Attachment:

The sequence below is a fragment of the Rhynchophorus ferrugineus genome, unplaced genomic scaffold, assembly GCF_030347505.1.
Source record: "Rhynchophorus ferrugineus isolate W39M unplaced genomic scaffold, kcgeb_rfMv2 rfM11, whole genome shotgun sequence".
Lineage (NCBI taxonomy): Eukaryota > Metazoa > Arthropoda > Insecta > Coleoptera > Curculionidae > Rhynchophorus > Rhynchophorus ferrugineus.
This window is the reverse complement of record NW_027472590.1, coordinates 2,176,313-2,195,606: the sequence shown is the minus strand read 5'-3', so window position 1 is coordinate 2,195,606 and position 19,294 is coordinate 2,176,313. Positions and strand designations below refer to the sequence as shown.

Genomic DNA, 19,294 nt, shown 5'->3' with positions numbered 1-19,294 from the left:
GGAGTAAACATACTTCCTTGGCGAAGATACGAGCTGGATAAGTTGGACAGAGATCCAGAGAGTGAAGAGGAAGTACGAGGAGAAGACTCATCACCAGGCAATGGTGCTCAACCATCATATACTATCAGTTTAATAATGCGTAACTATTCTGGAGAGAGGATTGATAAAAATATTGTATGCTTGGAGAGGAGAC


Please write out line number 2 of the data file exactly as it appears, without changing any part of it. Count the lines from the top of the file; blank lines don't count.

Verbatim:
Source record: "Rhynchophorus ferrugineus isolate W39M unplaced genomic scaffold, kcgeb_rfMv2 rfM11, whole genome shotgun sequence".